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Re: [Sartre] Was Sartre a secret Platonist?

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  • Tommy Beavitt
    Dear John, Thank you so much for this post which very elegantly uses Ficino s language to refer to the Sartrean in-itself, for-itself and in-itself-for-itself
    Message 1 of 3 , Aug 29 1:23 AM
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      Dear John,

      Thank you so much for this post which very elegantly uses Ficino's
      language to refer to the Sartrean in-itself, for-itself and
      in-itself-for-itself schema which you showed us last week.

      I can't delve into this text much because it is too perfect. I think
      you are right, Sartre "was" a secret Platonist.

      But how does this schema relate to the idea of the transcendental
      ego, the socially constructed self? It seems that we are talking
      about one kind of individual being when we describe the intercession
      of the relationship between body and the divine, but another kind of
      individual altogether when we are talking about the Look of the Other
      and how this conditions the freedom of the individual for-itself.

      Can these two kinds of beings-in-themselves be held to be in any way
      equivalent? Or is it just a coincidence that they employ the same
      terminology?

      Tommy

      >The following is from Ficino's Platonic Theology. If anyone is
      >interested, they can see that Ficino's scheme below is very similar
      >to the excerpts from Sartre that are in the post "My Project".
      >
      >Let us once more assemble things on five levels, placing God and
      >angel at the summit of nature [the in-itself-for-itself], body and
      >quality at the foot [the in-itself], but soul [the for-itself]
      >halfway between those on high and those below. We would do well to
      >call the soul the third and middle essence, as the Platonists do,
      >because it is the mean for all and the third from both directions.
      >
      >Now God and body are the extremes of nature and completely different
      >from each other. Angel does not link them, for the whole of angel
      >reaches up towards God and neglects body. Nor does quality connect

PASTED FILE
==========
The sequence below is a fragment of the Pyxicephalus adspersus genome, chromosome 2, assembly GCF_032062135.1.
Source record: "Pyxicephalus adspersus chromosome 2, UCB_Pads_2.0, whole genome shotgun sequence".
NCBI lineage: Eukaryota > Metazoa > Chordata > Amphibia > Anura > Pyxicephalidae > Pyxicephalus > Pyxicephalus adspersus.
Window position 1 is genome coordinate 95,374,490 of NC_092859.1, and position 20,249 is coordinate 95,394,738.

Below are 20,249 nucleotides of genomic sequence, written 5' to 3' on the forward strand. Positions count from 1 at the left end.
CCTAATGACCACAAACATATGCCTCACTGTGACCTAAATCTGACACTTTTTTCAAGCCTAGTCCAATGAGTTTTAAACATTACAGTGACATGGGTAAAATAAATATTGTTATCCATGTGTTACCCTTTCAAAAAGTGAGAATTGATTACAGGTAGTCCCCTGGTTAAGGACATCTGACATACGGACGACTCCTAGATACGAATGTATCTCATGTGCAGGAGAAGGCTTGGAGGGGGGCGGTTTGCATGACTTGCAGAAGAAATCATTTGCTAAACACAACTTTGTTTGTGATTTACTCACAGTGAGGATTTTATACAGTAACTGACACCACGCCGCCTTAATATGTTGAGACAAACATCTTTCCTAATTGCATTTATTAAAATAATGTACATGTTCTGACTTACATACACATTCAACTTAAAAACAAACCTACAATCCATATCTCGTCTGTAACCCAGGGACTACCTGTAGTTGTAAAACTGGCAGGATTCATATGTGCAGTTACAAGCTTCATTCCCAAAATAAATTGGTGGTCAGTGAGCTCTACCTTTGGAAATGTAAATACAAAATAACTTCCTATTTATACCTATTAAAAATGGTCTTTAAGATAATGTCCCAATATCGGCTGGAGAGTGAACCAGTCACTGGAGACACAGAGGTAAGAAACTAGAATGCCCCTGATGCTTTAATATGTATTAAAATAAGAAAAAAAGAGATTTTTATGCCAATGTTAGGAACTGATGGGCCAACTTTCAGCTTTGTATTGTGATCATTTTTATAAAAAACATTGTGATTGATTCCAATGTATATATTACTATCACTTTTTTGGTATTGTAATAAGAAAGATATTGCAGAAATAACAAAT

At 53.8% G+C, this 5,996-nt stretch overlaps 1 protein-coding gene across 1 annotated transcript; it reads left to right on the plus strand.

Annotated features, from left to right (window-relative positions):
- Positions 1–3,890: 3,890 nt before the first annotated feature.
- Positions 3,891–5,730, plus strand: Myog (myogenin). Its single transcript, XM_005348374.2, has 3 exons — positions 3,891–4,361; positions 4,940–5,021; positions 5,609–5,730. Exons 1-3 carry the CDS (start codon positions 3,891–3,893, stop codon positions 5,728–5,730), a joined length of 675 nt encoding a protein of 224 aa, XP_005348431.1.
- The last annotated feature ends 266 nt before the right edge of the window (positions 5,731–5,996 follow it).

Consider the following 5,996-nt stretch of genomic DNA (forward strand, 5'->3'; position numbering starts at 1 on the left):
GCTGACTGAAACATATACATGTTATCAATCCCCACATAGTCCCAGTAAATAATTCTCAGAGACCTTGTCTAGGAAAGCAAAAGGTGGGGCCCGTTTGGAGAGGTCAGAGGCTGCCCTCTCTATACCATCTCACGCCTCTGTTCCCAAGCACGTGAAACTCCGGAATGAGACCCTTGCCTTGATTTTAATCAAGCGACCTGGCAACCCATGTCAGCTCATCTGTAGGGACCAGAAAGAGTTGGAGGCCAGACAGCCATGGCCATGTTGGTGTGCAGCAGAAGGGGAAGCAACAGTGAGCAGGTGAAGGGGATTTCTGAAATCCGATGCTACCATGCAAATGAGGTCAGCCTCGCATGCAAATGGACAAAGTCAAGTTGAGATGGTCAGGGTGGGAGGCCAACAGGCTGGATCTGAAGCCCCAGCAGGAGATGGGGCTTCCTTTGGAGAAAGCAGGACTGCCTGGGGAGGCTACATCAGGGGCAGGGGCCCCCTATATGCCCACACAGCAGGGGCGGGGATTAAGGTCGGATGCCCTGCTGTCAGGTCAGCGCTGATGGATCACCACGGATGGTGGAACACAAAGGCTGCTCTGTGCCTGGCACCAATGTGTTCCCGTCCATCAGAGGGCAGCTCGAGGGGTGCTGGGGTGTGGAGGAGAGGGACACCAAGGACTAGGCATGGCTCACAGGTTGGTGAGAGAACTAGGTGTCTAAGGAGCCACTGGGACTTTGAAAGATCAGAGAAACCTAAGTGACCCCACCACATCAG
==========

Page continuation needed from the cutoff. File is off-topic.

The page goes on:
>the two extremes, since it sinks downwards to body, abandons those
      >above, and, having abandoned the incorporeal, becomes corporeal.
      >Thus far all are extremes, and the higher and the lower flee from
      >each other since they lack a proper bond. But the third essence set
      >between them [the for-itself] is such that it cleaves to the higher
      >[the in-itself-for-itself] while not abandoning the lower [the
      >in-itself]; and in it, therefore, the higher and the lower are
      >linked together.
      >
      >In ascending, it [the for-itself] does not abandon the things below
      >it [the in-itself]; in descending, it does not relinquish the things
      >above it [the in-itself-for-itself]. For were it to abandon either,
      >it would swing to the opposite extreme and no longer be the world's
      >true bond.
      >
      >The third essence [the for-itself] must cling to things divine [the
      >in-itself-for-itself] and fill things mortal [the in-itself]. When
      >it clings to things divine, because it is spiritually united with
      >them and spiritual union begets knowledge, it knows them. When it
      >fills bodies, moving them from within, it gives them life. Thus it
      >is the mirror of things divine, the life of things mortal, the bond
      >joining the two.
      >
      >It also follows from this that the third essence is simultaneously
      >both divided and undivided. It is undivided, because it looks up at
      >things above which are fully unified; but it is divided, because it
      >sinks down towards things below which are utterly divided. Such a
      >nature seems to be completely necessary in the world's order, in
      >order that, after God and angel, who cannot be divided according to